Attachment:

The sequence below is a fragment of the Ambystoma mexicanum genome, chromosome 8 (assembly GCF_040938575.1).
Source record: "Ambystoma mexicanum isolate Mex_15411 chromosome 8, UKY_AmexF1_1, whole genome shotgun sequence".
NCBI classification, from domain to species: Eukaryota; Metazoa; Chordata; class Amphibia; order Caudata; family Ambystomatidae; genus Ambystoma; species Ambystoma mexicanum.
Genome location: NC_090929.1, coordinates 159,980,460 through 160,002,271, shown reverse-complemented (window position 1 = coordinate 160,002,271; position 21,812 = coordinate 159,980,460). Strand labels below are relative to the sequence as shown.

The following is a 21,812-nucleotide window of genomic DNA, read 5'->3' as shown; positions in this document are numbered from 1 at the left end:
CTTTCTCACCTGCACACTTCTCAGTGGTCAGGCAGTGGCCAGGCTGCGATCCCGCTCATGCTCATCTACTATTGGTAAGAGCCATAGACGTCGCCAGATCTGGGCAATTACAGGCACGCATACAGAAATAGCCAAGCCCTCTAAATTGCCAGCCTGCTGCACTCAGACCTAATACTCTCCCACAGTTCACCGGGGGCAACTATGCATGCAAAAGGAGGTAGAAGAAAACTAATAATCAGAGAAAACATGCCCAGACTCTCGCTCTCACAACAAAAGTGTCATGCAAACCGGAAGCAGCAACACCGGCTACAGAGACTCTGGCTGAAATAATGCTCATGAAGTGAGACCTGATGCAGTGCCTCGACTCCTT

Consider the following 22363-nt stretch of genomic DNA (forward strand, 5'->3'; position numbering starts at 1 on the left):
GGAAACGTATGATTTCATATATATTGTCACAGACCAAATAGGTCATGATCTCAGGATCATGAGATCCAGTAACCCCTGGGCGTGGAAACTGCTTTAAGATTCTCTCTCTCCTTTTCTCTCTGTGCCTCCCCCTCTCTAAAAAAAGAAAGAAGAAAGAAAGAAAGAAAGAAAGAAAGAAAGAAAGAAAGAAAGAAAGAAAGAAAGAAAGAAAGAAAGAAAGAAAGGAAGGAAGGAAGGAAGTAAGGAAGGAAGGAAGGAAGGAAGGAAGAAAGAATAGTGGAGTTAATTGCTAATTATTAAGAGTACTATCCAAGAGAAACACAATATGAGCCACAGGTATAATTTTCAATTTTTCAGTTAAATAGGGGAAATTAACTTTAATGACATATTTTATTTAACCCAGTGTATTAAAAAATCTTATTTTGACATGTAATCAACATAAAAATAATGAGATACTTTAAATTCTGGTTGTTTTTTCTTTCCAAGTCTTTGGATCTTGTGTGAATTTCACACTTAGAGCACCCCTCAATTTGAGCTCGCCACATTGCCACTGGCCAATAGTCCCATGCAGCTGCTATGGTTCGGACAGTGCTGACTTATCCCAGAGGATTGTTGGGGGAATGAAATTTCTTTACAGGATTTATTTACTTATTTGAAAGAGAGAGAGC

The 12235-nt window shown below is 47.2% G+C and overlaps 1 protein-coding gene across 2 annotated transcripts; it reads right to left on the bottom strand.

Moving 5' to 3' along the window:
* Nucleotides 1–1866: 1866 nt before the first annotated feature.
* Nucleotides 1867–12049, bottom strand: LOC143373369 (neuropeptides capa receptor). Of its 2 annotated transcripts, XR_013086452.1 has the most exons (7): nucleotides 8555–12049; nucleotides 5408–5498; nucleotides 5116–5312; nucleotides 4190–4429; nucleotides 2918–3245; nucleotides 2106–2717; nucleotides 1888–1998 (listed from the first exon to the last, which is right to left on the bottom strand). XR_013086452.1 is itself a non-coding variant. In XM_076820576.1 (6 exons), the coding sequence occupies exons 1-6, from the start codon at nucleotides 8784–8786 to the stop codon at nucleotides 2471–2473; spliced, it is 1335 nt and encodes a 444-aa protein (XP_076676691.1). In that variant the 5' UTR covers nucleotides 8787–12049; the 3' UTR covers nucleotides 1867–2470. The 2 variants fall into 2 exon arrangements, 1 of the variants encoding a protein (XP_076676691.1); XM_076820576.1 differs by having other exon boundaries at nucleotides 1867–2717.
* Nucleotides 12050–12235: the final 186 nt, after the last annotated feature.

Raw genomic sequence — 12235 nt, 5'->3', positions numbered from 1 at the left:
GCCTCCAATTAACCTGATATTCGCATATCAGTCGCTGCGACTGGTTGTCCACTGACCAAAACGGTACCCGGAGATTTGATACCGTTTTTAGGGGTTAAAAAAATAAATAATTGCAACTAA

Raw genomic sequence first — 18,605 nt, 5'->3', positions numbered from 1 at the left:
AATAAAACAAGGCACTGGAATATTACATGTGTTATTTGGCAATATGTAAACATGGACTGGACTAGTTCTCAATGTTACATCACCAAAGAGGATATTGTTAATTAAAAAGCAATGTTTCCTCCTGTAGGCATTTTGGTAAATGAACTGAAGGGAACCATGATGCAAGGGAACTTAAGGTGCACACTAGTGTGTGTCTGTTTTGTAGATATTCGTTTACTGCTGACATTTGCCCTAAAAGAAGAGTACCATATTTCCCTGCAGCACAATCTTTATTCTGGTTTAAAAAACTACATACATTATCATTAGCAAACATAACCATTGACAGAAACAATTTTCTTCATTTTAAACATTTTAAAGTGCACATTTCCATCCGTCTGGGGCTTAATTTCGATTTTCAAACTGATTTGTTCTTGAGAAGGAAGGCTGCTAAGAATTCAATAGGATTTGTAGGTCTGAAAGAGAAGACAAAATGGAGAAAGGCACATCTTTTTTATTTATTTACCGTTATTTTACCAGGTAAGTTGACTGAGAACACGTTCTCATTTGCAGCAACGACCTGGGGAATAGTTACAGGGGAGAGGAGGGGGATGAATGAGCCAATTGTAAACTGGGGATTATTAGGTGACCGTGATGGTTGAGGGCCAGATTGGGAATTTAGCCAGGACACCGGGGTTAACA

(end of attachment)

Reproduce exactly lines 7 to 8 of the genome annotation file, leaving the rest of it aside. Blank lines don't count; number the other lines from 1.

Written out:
Consider the following 22363-nt stretch of genomic DNA (forward strand, 5'->3'; position numbering starts at 1 on the left):
GGAAACGTATGATTTCATATATATTGTCACAGACCAAATAGGTCATGATCTCAGGATCATGAGATCCAGTAACCCCTGGGCGTGGAAACTGCTTTAAGATTCTCTCTCTCCTTTTCTCTCTGTGCCTCCCCCTCTCTAAAAAAAGAAAGAAGAAAGAAAGAAAGAAAGAAAGAAAGAAAGAAAGAAAGAAAGAAAGAAAGAAAGAAAGAAAGAAAGAAAGAAAGGAAGGAAGGAAGGAAGTAAGGAAGGAAGGAAGGAAGGAAGGAAGAAAGAATAGTGGAGTTAATTGCTAATTATTAAGAGTACTATCCAAGAGAAACACAATATGAGCCACAGGTATAATTTTCAATTTTTCAGTTAAATAGGGGAAATTAACTTTAATGACATATTTTATTTAACCCAGTGTATTAAAAAATCTTATTTTGACATGTAATCAACATAAAAATAATGAGATACTTTAAATTCTGGTTGTTTTTTCTTTCCAAGTCTTTGGATCTTGTGTGAATTTCACACTTAGAGCACCCCTCAATTTGAGCTCGCCACATTGCCACTGGCCAATAGTCCCATGCAGCTGCTATGGTTCGGACAGTGCTGACTTATCCCAGAGGATTGTTGGGGGAATGAAATTTCTTTACAGGATTTATTTACTTATTTGAAAGAGAGAGAGC